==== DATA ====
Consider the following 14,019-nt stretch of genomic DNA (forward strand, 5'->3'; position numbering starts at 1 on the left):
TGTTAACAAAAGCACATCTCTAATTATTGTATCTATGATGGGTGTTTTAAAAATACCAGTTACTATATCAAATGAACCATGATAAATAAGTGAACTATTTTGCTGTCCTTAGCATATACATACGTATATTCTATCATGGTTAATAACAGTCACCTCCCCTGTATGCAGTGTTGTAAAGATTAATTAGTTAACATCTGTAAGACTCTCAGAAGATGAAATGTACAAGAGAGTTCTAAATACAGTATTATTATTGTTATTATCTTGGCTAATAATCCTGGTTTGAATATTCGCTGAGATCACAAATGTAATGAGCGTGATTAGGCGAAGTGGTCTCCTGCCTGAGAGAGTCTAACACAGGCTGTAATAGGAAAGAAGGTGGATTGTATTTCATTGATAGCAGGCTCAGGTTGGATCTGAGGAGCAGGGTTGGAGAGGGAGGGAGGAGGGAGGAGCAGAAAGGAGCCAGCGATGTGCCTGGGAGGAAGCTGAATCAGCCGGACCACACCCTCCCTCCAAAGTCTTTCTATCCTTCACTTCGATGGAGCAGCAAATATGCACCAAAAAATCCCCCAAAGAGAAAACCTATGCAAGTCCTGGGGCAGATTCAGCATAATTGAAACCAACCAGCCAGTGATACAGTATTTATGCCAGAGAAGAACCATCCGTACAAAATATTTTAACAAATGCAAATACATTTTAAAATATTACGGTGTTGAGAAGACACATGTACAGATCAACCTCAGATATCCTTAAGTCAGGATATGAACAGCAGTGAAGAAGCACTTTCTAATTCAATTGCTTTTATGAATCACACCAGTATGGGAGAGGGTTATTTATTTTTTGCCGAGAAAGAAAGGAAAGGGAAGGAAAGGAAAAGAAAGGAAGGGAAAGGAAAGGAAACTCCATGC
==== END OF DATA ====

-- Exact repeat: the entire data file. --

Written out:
Consider the following 14,019-nt stretch of genomic DNA (forward strand, 5'->3'; position numbering starts at 1 on the left):
TGTTAACAAAAGCACATCTCTAATTATTGTATCTATGATGGGTGTTTTAAAAATACCAGTTACTATATCAAATGAACCATGATAAATAAGTGAACTATTTTGCTGTCCTTAGCATATACATACGTATATTCTATCATGGTTAATAACAGTCACCTCCCCTGTATGCAGTGTTGTAAAGATTAATTAGTTAACATCTGTAAGACTCTCAGAAGATGAAATGTACAAGAGAGTTCTAAATACAGTATTATTATTGTTATTATCTTGGCTAATAATCCTGGTTTGAATATTCGCTGAGATCACAAATGTAATGAGCGTGATTAGGCGAAGTGGTCTCCTGCCTGAGAGAGTCTAACACAGGCTGTAATAGGAAAGAAGGTGGATTGTATTTCATTGATAGCAGGCTCAGGTTGGATCTGAGGAGCAGGGTTGGAGAGGGAGGGAGGAGGGAGGAGCAGAAAGGAGCCAGCGATGTGCCTGGGAGGAAGCTGAATCAGCCGGACCACACCCTCCCTCCAAAGTCTTTCTATCCTTCACTTCGATGGAGCAGCAAATATGCACCAAAAAATCCCCCAAAGAGAAAACCTATGCAAGTCCTGGGGCAGATTCAGCATAATTGAAACCAACCAGCCAGTGATACAGTATTTATGCCAGAGAAGAACCATCCGTACAAAATATTTTAACAAATGCAAATACATTTTAAAATATTACGGTGTTGAGAAGACACATGTACAGATCAACCTCAGATATCCTTAAGTCAGGATATGAACAGCAGTGAAGAAGCACTTTCTAATTCAATTGCTTTTATGAATCACACCAGTATGGGAGAGGGTTATTTATTTTTTGCCGAGAAAGAAAGGAAAGGGAAGGAAAGGAAAAGAAAGGAAGGGAAAGGAAAGGAAACTCCATGC